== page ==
By Prarthana Mitra
40 lakh of the Assamese population risk losing citizenship as per the National Register of Citizens (NRC) released on Monday.
Out of 3,29,91,385 applicants, 2,89,83,677 have been found eligible for inclusion in the complete draft of NRC, announced in Guwahati on 30 July. Updated for the first time since 1951 to account for illegal migration from Bangladesh, the draft has left out 40,07,708 people, refusing to justify the large-scale exemption.
“No one will be treated as a foreigner if his or her name does not appear in the NRC draft,” assured Assam CM Sarbananda Sonowal. In the face of potential riots, he is confident that the people of Assam will maintain peace and order, while the state government awaits final orders from the Supreme Court.
Central force has been deployed in thousands across the state to prevent any unrest over the new list.
Eligibility, identity and course of action
The NRC assessment was an exercise to maintain an official record of the names, addresses, and photographs of all Indian citizens residing in the Northeastern state before 25 March 1971. In August 2015, the people of Assam duly filled and submitted the last of the NRC forms.
With the declaration of the final draft, 40 lakh of them now face deportation if they cannot prove their citizenship before the final list is out.
State Coordinator Prateek Haleja said that the reasons for why the 40,07,708 names have been left out of the final draft will be disclosed individually to each applicant, not publicly. Amidst gross discrepancies, the mass confusion and anxiety is palpable.
For instance, Maharshi Chakravortee hails from a family of five living in Dibrugarh since the 50s, and yet, only his grandmother is on the list. Another long-time resident Illias Hussain’s mother hasn’t made it to the list when all her siblings have, despite having a foreigner’s tribunal court order declaring her as Indian Citizen in 2013.
Those found ineligible have the option to file an online application on the NRC website or at an NRC Seva Kendra, starting August 7. According to Home Minister Rajnath Singh, applicants missing from the final list can approach the FT, without any fear of coercive action.
The final NRC will be declared in December 2018.
Calling it a “game plan” and another manifestation of BJP’s “divide and rule” policy, West Bengal Chief Minister Mamata Banerjee said, There were people who have Aadhaar cards and passports but still their names are not in the draft list. Names of people were removed on the basis of surnames also. Is the Government trying to do forceful eviction?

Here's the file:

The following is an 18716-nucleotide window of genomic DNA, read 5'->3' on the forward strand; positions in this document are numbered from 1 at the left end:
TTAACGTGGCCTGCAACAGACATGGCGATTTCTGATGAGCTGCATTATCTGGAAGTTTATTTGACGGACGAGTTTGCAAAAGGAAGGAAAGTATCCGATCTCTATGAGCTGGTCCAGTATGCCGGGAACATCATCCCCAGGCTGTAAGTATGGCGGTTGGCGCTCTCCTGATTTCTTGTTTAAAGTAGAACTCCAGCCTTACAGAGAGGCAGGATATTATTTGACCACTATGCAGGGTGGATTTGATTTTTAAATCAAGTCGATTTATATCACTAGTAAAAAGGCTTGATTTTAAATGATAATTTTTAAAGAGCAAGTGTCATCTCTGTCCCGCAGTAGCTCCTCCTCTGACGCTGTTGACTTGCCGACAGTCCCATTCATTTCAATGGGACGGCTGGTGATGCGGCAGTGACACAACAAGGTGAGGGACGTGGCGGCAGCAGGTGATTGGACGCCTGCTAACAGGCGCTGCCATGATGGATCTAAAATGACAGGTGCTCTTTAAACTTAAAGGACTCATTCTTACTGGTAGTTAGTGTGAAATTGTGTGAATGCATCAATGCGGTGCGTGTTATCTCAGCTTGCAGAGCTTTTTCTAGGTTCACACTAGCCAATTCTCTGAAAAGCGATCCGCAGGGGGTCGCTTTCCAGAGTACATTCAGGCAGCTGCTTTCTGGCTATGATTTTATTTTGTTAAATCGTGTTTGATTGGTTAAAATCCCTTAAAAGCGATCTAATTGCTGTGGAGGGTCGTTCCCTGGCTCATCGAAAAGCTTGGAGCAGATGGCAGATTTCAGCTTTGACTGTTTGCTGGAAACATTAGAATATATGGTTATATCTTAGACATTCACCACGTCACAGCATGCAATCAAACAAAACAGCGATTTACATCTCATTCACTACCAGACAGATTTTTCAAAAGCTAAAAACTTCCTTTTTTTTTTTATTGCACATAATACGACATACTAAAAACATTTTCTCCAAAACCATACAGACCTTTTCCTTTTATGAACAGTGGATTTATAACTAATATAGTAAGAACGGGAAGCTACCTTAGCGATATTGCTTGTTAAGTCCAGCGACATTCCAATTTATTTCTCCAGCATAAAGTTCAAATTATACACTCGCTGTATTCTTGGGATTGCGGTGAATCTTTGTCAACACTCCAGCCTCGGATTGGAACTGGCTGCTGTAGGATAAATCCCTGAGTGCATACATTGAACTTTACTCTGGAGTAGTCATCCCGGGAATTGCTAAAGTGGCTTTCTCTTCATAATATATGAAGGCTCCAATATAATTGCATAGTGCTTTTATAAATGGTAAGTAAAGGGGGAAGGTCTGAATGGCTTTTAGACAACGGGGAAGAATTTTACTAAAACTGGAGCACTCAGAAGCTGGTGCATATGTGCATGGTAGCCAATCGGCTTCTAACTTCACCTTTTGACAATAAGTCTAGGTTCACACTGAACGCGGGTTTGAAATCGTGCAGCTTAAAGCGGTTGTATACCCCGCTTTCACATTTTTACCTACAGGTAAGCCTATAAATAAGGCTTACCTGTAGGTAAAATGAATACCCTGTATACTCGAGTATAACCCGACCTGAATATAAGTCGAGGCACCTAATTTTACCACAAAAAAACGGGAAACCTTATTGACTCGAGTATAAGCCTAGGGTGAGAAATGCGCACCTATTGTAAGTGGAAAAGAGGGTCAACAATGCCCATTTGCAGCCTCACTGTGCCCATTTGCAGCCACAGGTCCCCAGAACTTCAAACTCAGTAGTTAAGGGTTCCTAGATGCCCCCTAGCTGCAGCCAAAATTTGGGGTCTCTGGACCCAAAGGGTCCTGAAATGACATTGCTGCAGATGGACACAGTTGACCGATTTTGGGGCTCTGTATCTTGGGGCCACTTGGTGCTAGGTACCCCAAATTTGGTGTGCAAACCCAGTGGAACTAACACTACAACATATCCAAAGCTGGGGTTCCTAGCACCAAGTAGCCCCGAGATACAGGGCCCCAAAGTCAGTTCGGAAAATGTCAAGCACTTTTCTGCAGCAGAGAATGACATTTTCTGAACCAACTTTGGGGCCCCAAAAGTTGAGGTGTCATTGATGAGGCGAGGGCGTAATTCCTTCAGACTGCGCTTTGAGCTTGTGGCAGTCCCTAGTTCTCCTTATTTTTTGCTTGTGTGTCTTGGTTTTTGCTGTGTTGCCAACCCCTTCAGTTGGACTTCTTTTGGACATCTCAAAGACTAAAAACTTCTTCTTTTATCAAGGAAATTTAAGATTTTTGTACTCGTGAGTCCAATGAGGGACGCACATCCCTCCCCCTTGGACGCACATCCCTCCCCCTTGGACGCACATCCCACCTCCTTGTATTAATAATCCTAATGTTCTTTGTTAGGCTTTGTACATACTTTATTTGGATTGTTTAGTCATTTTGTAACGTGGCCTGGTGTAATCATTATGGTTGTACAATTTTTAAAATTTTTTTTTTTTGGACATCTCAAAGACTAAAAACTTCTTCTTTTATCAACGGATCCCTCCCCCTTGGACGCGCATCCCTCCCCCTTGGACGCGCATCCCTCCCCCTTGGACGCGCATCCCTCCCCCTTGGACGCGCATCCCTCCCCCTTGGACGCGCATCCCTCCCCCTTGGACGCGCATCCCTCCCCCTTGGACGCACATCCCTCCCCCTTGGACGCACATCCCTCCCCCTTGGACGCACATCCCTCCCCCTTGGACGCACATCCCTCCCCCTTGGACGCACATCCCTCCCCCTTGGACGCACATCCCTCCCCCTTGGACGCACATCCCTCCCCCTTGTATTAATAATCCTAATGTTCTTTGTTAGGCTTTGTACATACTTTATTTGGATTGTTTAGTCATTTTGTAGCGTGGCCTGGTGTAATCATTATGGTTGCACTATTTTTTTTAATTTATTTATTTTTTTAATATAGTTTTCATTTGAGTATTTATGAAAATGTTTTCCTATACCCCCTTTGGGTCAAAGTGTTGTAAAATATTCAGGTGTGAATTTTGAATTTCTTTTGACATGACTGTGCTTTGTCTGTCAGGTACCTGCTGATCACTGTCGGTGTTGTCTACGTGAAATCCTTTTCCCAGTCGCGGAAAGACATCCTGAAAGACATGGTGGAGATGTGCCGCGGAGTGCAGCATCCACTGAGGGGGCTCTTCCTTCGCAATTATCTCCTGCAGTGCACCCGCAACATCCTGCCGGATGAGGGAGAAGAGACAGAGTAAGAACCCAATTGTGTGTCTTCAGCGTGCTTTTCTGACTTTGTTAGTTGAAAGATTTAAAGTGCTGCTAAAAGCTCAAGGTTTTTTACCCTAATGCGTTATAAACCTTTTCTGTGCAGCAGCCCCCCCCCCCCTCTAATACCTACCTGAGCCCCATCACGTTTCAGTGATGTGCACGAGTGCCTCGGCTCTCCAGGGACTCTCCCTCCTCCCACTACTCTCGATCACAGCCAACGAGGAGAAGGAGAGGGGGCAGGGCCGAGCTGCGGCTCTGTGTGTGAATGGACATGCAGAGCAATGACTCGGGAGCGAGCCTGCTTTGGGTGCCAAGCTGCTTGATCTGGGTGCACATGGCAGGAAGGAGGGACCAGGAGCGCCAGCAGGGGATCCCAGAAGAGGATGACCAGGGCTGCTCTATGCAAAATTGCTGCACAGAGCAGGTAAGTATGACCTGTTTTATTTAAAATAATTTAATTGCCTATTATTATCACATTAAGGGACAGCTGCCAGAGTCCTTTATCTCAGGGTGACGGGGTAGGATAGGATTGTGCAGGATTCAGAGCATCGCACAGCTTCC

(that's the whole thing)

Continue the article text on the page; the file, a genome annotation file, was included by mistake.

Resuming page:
Trinamool Congress leader SS Roy told ANI, Central Government has intentionally eliminated more than 40 lakh religious and linguistic minorities from NRC(National Register of Citizens), which will have serious ramifications on the demography of different states adjoining Assam.”
Other opposition parties including the Congress and Samajwadi Party too voiced their outrage, leading to adjournment of the Monsoon Session, twice within two hours.
Rajnath Singh’s rejoinder came right after, “I want to ask the Opposition, what is the Centres role in this? It is happening under the supervision of the Supreme Court. Such sensitive issues should not be politicised.” Stressing on the fact that it is only a draft, not the final list, he further said, Some people are unnecessarily trying to create an atmosphere of fear. This is a completely impartial report. No misinformation should be spread.
The first draft of the ongoing NRC process, released on 31 December 2017, comprised 1.9 crore names. The Registrar General of India reiterated Singh’s point, saying, “Till the final list is published later this year status quo remains. They will not be looked at Indian citizens nor as foreigners- they will merely be looked at as applicants, he said.
He also added, Every person whose name was in the first draft but is missing from final draft, will be given an individual letter to file claim for her or his non-inclusion, during the claims and objections process.
According to noted critics, political scientists and lawyers, however, this recount is scapegoating the issue of illegal immigration to blatantly target Assam’s Muslim and Bengali population.
“Yes, we know there won’t be any deportations in the near future. But, what really is the obverse of deportation? Long-term detention? Or integration into the state’s labour force? No one knows yet,” Angshuman Choudhury, research coordinator at the Institute of Peace and Conflict Studies, observes. Voicing the plight of millions like his mother, left anxious, confused and scared of failing to make the final list, Choudhury says in a Facebook post,
“But, she has the means to challenge this denial of ‘Indianship’, which she will when the claim process begins next week. This includes full awareness of the process and sound legal advice. She’s privileged in that sense.”
“What of those who don’t have these means? Will the Indian state and Supreme Court now ensure that all claims are treated fairly, equitably, and transparently? Will those who haven’t featured in the list be intimated of the reason behind the omission?”, he asks.
According to Siddhartha Bhattacharya, Assam’s law minister and a member of the BJP, there is no doubt about the fate of those who have been rejected.
“Everyone will be given a right to prove their citizenship,” he told the BBC. “But if they fail to do so, well the legal system will take its own course,” he said, implying expulsion from India.
Prarthana Mitra is a staff writer at Qrius